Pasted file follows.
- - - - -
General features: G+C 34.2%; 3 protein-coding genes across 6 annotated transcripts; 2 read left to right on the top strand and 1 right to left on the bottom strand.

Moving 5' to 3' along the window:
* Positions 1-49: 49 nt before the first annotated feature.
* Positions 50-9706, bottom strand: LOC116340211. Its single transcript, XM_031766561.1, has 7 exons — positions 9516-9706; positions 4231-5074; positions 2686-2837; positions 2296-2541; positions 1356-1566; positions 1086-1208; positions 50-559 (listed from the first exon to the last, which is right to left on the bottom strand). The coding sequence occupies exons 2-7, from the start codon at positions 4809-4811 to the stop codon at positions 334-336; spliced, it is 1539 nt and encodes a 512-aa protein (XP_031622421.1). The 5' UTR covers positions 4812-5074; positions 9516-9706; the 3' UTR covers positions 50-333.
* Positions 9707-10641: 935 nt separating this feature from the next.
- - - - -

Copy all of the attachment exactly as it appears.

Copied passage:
General features: G+C 34.2%; 3 protein-coding genes across 6 annotated transcripts; 2 read left to right on the top strand and 1 right to left on the bottom strand.

Moving 5' to 3' along the window:
* Positions 1-49: 49 nt before the first annotated feature.
* Positions 50-9706, bottom strand: LOC116340211. Its single transcript, XM_031766561.1, has 7 exons — positions 9516-9706; positions 4231-5074; positions 2686-2837; positions 2296-2541; positions 1356-1566; positions 1086-1208; positions 50-559 (listed from the first exon to the last, which is right to left on the bottom strand). The coding sequence occupies exons 2-7, from the start codon at positions 4809-4811 to the stop codon at positions 334-336; spliced, it is 1539 nt and encodes a 512-aa protein (XP_031622421.1). The 5' UTR covers positions 4812-5074; positions 9516-9706; the 3' UTR covers positions 50-333.
* Positions 9707-10641: 935 nt separating this feature from the next.